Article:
All Our Pretty Songs, by Sarah McCarry

ImageTwo girls without fathers grow up as if they were sisters, even though their mothers are now estranged. Aurora is beautiful and popular, while the unnamed narrator is strong and mean, a typical punk rocker. Their love seems to be unbreakable until the night they hear Jack play his guitar. His music is almost magical, drawing his audience into his spell, leaving rooms full of people silent and rapt. The narrator falls deeply in love, and for the first time in her life, she is tortured by the fear that a man will choose Aurora’s beauty over her. At the same time, Aurora is following in her mother’s footsteps by spiraling downward into serious drug use, clinging to a hideous older man who provides her with the dangerous substances she believes will help her to find her dead father in some other realm.  The narrator is desperate to save her.

McCarry’s debut novel is lyrically written, her gorgeous words drawing pictures on the page. At times, it was difficult to know whether certain scenes were drug trips or magical realism, since she slid from descriptions of ordinary parties in apartment buildings to bacchanalia in mystical forests and back again. The narrator’s emotions are forceful, and for the most part, worthy, but her task is to learn to love other people enough to let go, even if that means being completely alone.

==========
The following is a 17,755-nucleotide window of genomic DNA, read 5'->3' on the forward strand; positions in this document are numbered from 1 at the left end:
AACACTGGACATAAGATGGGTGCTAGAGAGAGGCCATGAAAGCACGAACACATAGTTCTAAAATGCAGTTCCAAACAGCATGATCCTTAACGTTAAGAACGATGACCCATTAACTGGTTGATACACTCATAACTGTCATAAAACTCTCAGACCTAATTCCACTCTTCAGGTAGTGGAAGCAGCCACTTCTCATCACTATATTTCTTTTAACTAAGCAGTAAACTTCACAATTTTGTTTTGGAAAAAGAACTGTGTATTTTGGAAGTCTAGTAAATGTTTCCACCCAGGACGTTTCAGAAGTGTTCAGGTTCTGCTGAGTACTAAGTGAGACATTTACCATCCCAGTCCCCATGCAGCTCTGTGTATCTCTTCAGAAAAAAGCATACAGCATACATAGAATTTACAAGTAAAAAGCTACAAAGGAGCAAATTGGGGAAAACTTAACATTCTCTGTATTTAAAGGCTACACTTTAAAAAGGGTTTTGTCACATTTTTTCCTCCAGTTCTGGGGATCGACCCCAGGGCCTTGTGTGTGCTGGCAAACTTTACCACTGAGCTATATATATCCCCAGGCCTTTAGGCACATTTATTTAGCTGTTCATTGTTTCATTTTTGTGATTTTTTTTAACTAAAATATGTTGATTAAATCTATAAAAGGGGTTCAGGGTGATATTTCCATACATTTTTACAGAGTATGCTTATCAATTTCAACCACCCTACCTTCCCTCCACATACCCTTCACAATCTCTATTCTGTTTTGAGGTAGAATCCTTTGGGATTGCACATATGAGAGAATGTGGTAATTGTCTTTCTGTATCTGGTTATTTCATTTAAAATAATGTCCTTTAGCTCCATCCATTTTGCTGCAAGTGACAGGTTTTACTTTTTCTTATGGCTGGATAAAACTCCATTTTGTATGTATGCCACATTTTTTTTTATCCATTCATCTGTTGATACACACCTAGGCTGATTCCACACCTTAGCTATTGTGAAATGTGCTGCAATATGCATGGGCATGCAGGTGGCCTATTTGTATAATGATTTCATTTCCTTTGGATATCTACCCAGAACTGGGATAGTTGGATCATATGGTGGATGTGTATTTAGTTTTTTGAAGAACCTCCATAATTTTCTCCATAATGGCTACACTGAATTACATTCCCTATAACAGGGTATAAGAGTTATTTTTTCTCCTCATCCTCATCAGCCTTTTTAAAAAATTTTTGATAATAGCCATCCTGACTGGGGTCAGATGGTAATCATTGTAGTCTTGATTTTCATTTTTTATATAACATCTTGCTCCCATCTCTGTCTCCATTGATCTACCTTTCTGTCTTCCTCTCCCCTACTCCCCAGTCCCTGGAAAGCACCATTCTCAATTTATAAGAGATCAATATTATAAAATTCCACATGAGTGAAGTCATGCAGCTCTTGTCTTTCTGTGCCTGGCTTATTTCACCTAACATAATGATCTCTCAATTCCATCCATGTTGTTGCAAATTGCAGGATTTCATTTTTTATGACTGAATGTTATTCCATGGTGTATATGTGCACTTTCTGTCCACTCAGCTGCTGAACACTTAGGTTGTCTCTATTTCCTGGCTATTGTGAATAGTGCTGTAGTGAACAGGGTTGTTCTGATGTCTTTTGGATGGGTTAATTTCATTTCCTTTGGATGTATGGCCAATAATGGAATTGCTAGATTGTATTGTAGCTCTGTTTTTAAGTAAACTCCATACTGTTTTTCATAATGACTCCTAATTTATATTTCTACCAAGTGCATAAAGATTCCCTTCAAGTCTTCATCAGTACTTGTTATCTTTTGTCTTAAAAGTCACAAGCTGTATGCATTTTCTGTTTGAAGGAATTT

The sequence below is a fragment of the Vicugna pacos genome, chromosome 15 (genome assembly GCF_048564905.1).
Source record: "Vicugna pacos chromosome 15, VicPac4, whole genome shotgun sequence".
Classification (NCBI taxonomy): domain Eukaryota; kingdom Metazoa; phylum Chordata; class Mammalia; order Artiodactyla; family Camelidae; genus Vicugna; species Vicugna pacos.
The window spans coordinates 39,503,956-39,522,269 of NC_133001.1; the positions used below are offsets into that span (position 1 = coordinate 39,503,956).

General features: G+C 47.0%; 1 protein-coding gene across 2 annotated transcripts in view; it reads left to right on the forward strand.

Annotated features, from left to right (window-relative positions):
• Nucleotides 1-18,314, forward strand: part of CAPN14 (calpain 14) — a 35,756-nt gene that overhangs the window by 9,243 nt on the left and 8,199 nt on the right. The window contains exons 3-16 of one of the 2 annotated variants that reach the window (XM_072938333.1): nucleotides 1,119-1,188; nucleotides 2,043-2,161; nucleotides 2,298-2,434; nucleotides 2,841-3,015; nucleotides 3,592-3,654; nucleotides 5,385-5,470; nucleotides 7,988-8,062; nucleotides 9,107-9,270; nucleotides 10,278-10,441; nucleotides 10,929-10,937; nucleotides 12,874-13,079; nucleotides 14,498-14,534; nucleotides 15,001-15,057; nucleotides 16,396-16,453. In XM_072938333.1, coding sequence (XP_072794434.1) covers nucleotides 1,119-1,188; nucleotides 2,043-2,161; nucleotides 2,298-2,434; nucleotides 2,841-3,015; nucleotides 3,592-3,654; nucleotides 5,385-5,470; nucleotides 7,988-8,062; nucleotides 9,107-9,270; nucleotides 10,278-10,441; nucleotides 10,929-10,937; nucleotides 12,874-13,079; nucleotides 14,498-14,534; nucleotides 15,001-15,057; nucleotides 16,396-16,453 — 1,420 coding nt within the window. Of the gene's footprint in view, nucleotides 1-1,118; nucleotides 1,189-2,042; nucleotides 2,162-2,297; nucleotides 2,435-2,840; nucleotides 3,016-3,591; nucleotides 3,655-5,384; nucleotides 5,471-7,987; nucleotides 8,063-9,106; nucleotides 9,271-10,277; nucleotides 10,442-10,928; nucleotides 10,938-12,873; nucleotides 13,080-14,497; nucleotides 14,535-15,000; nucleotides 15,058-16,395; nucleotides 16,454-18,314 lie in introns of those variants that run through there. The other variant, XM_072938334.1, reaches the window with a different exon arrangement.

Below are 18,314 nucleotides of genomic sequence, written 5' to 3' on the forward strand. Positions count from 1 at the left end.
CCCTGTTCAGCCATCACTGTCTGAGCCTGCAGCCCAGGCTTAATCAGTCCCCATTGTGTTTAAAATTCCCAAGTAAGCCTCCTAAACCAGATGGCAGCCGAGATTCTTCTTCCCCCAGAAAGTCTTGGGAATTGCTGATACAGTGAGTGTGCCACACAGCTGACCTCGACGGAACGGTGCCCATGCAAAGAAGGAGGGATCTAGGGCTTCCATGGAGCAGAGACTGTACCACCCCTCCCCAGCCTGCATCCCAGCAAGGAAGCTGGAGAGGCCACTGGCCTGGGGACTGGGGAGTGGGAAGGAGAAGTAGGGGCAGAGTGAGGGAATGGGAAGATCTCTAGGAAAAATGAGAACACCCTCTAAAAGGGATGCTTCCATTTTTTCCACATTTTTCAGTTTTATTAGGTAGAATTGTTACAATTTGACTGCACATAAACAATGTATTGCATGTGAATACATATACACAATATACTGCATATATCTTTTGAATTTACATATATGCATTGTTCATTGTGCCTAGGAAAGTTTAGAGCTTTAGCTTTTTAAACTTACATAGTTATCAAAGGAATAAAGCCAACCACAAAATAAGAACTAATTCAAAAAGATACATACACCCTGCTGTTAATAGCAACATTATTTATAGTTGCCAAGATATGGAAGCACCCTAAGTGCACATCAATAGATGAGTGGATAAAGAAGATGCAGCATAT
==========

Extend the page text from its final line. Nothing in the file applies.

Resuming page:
This book is supposed to be the first part of a trilogy, but it stands on its own perfectly well — although the ending is somewhat ambiguous. The frequency and descriptions of drug use are overwhelming, even sickening, at times. There are two body types: thin and emaciated. The darkness of the dreams and the evil characters are truly frightening. As far as Printz-worthiness is concerned, the writing is certainly excellent, but the story itself was sometimes confusing and perhaps not as fleshed-out as some of the other contenders. Ms. McCarry is definitely a writer to watch, although I think I’ll wait for something not quite so agonizing next time.

Disclaimer: I read a library copy of this book. My opinions are solely my own and do not reflect those of my employer or anyone else.

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